Jain et al. Adaptive sampling for sensor networks
US20080195369A1 (en) Diagnostic system and method
US20150033086A1 (en) Organizing network performance metrics into historical anomaly dependency data
US7400578B2 (en) Method and system for throttling network transmissions using per-receiver bandwidth control at the application layer of the transmitting server
US7739143B1 (en) Robust forecasting techniques with reduced sensitivity to anomalous data
US20050223091A1 (en) System and method providing network object performance information with threshold selection
US7310590B1 (en) Time series anomaly detection using multiple statistical models
US20100030544A1 (en) Detecting Outliers in Network Traffic Time Series
US20080270071A1 (en) Nonparametric method for determination of anomalous event states in complex systems exhibiting non-stationarity
US6564174B1 (en) Enterprise management system and method which indicates chaotic behavior in system resource usage for more accurate modeling and prediction
US20070271219A1 (en) Performance degradation root cause prediction in a distributed computing system
Tipper et al. Numerical methods for modeling computer networks under nonstationary conditions
US6349325B1 (en) Prioritized agent-based hierarchy structure for handling performance metrics data in a telecommunication management system
Liu et al. A unified theory of two-stage adaptive designs

Legal Events

Date Code Title Description
AS Assignment

Owner name: XOR, INC., COLORADO

Free format text: ASSIGNMENT OF ASSIGNORS INTEREST;ASSIGNORS:HEIN, TRENT R.;MCCLAIN, NED;REEL/FRAME:011672/0367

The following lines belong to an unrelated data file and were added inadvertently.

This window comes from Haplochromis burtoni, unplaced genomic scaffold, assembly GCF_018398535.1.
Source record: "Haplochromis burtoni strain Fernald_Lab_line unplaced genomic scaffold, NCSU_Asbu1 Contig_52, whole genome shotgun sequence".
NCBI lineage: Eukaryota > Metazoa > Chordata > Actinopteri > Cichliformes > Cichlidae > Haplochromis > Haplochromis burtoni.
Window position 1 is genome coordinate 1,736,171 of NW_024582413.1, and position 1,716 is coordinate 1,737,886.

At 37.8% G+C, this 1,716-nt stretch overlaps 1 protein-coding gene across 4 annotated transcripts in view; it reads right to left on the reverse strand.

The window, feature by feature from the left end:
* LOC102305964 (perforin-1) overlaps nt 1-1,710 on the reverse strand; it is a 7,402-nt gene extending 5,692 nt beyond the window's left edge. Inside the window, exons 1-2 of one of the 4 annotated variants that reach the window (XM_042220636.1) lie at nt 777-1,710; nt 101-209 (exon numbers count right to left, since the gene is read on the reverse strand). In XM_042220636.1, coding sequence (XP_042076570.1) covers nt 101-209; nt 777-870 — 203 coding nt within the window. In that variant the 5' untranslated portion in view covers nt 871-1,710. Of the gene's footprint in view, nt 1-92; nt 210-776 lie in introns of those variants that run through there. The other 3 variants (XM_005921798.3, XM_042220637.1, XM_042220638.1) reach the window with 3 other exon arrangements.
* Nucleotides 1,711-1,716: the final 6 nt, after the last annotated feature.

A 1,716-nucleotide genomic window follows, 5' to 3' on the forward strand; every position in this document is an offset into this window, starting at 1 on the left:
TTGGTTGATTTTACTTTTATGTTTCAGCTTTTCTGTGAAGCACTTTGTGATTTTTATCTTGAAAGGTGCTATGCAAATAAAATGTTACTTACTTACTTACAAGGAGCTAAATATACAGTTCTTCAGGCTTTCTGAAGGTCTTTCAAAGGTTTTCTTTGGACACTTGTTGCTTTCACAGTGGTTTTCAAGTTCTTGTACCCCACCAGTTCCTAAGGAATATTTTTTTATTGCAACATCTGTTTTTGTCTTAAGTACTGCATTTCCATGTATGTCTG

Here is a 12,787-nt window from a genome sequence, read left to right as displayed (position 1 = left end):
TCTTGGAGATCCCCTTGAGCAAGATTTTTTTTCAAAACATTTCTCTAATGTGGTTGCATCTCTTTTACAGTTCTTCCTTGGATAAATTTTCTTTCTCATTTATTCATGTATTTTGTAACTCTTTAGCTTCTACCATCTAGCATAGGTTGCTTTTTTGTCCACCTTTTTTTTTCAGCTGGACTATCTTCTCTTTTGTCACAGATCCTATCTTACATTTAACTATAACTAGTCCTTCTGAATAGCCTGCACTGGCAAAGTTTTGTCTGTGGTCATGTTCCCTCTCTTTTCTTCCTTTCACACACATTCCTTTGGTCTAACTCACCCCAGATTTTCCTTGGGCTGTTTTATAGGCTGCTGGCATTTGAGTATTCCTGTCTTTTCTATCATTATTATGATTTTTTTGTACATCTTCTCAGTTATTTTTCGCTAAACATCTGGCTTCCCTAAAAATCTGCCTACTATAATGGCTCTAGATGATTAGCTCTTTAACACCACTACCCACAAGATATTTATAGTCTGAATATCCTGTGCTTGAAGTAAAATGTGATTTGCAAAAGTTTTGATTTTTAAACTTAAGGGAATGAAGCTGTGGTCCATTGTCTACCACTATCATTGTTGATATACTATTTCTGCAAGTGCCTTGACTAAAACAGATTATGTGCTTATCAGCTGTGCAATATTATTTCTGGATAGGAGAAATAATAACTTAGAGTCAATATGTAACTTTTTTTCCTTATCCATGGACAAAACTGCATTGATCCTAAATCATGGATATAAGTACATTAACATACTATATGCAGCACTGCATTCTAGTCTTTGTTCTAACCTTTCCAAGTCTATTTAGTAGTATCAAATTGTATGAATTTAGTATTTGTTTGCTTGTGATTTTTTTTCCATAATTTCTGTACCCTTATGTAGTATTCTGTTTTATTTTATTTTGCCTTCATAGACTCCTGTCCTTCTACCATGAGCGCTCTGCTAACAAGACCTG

Effective date: 20010314

AS Assignment

Owner name: SEURAT, INC., MASSACHUSETTS

Free format text: SECURITY INTEREST;ASSIGNOR:XOR, INC.;REEL/FRAME:012787/0929

Effective date: 20020319

AS Assignment

Owner name: SILLICON VALLEY BANK, CALIFORNIA

Free format text: SECURITY AGREEMENT;ASSIGNOR:XOR, INC;REEL/FRAME:013009/0388

Effective date: 20020524

AS Assignment

Owner name: FAIR ISAAC CORPORATION, MINNESOTA

Free format text: ASSIGNMENT OF ASSIGNORS INTEREST;ASSIGNORS:SEURAT COMPANY;XOR, INC.;RAPID INSIGHTS, INC.;REEL/FRAME:014030/0370

Effective date: 20030930

Owner name: FAIR ISAAC CORPORATION, MINNESOTA

Free format text: ASSIGNMENT OF ASSIGNORS INTEREST;ASSIGNOR:SEURAT COMPANY;REEL/FRAME:014030/0492

Effective date: 20030930

AS Assignment

Owner name: RAPID INSIGHTS, INC., COLORADO

Free format text: TERMINATION OF SECURITY INTEREST;ASSIGNOR:SILICON VALLEY BANK;REEL/FRAME:014044/0947

Effective date: 20031001

Owner name: SEURAT COMPANY, COLORADO

Free format text: TERMINATION OF SECURITY INTEREST;ASSIGNOR:SILICON VALLEY BANK;REEL/FRAME:014044/0947

Effective date: 20031001

Owner name: XOR, INC., COLORADO

Free format text: TERMINATION OF SECURITY INTEREST;ASSIGNOR:SILICON VALLEY BANK;REEL/FRAME:014044/0947

Effective date: 20031001

FPAY Fee payment

Year of fee payment: 4

FPAY Fee payment

Year of fee payment: 8

MAFP

Free format text: PAYMENT OF MAINTENANCE FEE, 12TH YEAR, LARGE ENTITY (ORIGINAL EVENT CODE: M1553)

Year of fee payment: 12